Rango's teaser trailer was released on June 9, 2010,[17] alongside the film's official site RangoMovie.com.[18] It depicted an open desert highway and an orange, wind-up plastic fish floating slowly across the road.[19] On June 28, 2010, the first poster was released showing the main character Rango.[5] A two-minute film trailer was released June 29, 2010.[20][21] Another trailer was released December 14, 2010.[22] A 30-second spot was made specifically to run during Super Bowl XLV on February 6, 2011.[23]

Home media

The film was released on Blu-ray and DVD on July 15, 2011.[24][25] The release had been produced as a two-disc Blu-ray, DVD, and "Digital Copy" combo pack with both the theatrical and an extended version of the film, cast and crew commentary, deleted scenes, and featurettes.[26][27][28]

The extended version adds a final scene in which the flooded town is now a beach resort renamed Mud and Rango rides out to deal with news that Bad Bill is causing trouble elsewhere.


Box office

Rango earned $123,477,607 in North America and $122,246,996 in other countries for a total $245,724,603.[29] It is the 23rd-highest-grossing film of 2011 worldwide.[30]

In North America, Rango debuted in 3,917 theaters, grossing $9,608,091 on its first day and $38,079,323 during its opening weekend, ranking number one at the box office.[1] On March 26, 2011, it became the first film of 2011 to cross the $100 million mark in North America.[31]

In markets outside North America, during its first weekend, it earned $16,770,243 in 33 countries.[32] It topped the overseas box office two times in March 2011.[33][34] Although the film did not double its budget, it was declared a success by Paramount which subsequently announced the formation of its own animation department.[35]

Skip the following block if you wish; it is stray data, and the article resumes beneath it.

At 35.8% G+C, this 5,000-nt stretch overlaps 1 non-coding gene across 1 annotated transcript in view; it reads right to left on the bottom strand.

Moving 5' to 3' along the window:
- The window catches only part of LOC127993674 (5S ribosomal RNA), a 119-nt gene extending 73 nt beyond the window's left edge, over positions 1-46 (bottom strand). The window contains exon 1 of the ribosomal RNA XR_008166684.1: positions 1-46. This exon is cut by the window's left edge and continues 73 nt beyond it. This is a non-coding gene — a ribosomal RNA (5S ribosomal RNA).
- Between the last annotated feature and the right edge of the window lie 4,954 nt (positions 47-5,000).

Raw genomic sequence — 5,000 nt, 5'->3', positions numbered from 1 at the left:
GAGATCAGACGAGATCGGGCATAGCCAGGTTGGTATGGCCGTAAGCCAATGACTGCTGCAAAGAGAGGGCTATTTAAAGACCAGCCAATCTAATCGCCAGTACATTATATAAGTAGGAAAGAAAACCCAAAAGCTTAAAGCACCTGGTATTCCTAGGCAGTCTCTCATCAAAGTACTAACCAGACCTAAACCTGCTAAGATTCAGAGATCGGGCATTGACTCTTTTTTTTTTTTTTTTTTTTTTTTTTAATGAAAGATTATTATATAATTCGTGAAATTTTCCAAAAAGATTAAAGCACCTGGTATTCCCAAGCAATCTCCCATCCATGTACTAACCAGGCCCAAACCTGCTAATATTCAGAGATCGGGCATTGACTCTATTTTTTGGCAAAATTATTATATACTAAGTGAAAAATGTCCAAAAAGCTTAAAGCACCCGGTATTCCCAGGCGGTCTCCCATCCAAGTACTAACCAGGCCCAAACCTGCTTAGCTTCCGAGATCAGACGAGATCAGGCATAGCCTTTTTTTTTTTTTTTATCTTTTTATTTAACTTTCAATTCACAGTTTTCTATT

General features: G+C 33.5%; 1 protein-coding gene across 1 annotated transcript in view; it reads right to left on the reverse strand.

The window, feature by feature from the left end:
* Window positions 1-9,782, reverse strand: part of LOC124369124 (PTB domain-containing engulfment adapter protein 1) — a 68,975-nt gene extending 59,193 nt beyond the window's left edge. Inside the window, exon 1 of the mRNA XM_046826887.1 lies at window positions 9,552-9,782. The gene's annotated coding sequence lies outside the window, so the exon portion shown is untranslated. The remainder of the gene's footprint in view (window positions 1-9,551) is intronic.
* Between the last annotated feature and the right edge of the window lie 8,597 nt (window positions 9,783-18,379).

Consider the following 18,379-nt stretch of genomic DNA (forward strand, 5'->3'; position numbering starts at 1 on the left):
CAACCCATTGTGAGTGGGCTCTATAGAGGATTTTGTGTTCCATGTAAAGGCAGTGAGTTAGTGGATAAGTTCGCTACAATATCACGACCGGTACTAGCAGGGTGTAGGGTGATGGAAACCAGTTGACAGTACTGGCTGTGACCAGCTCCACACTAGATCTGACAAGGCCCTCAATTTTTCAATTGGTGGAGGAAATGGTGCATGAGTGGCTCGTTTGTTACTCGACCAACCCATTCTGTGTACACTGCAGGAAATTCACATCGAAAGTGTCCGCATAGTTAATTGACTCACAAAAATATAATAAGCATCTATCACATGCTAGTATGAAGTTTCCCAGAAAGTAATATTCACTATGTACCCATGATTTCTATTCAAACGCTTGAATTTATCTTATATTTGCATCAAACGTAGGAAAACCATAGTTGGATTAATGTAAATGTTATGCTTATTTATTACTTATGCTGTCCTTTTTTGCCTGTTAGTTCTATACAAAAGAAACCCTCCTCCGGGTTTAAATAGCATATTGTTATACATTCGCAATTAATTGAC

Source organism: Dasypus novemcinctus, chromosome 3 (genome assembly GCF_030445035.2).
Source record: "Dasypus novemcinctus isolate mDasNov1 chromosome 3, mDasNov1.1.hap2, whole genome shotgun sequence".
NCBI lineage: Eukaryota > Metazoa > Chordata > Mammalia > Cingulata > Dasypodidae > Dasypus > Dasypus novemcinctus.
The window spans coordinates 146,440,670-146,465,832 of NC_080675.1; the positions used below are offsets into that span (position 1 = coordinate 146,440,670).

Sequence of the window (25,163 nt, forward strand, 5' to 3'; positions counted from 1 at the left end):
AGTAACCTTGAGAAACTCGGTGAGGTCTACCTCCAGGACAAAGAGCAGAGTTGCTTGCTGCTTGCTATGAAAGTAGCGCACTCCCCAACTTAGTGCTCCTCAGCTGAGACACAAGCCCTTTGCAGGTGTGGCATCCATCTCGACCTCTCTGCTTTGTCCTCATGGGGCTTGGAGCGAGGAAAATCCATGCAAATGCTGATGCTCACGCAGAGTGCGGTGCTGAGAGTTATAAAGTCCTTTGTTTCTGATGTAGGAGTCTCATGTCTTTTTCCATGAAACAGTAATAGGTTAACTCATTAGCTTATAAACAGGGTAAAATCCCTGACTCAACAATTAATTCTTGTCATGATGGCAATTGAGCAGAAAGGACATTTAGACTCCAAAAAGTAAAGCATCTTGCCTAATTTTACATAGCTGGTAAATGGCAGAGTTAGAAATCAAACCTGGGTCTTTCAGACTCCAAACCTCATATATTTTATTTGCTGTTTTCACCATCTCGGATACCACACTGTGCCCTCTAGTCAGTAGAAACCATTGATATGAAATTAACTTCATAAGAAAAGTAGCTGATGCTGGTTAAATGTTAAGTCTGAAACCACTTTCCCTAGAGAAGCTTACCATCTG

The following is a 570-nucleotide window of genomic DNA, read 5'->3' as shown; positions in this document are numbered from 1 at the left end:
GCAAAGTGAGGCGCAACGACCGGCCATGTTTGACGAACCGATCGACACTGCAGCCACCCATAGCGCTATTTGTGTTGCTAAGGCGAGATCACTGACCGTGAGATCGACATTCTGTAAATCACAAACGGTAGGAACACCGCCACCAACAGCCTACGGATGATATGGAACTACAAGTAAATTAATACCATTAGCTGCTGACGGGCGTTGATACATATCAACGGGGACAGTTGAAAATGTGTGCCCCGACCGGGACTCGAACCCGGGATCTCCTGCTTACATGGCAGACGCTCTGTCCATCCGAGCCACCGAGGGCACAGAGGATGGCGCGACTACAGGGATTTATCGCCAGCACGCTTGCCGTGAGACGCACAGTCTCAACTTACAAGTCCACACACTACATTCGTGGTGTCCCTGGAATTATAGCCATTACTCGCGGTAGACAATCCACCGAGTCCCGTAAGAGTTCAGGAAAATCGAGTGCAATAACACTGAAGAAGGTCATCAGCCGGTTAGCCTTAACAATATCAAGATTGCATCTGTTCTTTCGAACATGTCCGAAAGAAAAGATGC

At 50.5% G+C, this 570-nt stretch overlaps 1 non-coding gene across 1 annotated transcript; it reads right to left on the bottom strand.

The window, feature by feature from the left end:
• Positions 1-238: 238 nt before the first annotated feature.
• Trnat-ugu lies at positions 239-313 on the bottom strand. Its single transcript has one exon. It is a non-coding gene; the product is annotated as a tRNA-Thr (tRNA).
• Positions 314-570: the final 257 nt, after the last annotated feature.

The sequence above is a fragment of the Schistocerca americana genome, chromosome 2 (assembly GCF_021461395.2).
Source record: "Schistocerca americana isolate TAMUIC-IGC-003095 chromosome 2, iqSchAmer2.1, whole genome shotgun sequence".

Critical response

On review aggregator Rotten Tomatoes, the film holds an 88% approval rating based on 219 reviews, with an average rating of 7.62/10. The website's critics consensus reads, "Rango is a smart, giddily creative burst of beautifully animated entertainment, and Johnny Depp gives a colorful vocal performance as a household pet in an unfamiliar world."[36] Metacritic, which uses a weighted average, assigned the film a score of 75 out of 100 based on 35 critics, indicating "generally favorable reviews".[37] Audiences polled by CinemaScore gave the film an average grade of "C+" on an A+ to F scale.[38]

Richard Corliss of Time applauded the "savvy humor" and called the voice actors "flat-out flawless."[39] He later named it one of the 10 best movies of 2011, saying, "In a strong year for animation ... Rango was the coolest, funniest and dagnab-orneriest of the bunch."[40] Bob Mondello of National Public Radio observed that "Rango's not just a kiddie-flick (though it has enough silly slapstick to qualify as a pretty good one). It's a real movie lover's movie, conceived as a Blazing Saddles-like comic commentary on genre that's as back-lot savvy as it is light in the saddle."[6] Frank Lovece of Film Journal International, noting the nervous but improvising hero's resemblance to the Don Knotts character in The Shakiest Gun in the West, echoed this, saying that "with healthy doses of Carlos Castaneda, Sergio Leone, Chuck Jones and Chinatown ... this [is] the kid-movie equivalent of a Quentin Tarantino picture. There's no gory violence or swearing, of course, but there sure is a film buff's parade of great movie moments."[41] Roger Ebert of the Chicago Sun-Times gave the film four out of four stars calling the film "some kind of a miracle: An animated comedy for smart moviegoers, wonderfully made, great to look at, wickedly satirical ... The movie respects the tradition of painstakingly drawn animated classics, and does interesting things with space and perspective with its wild action sequences."[42]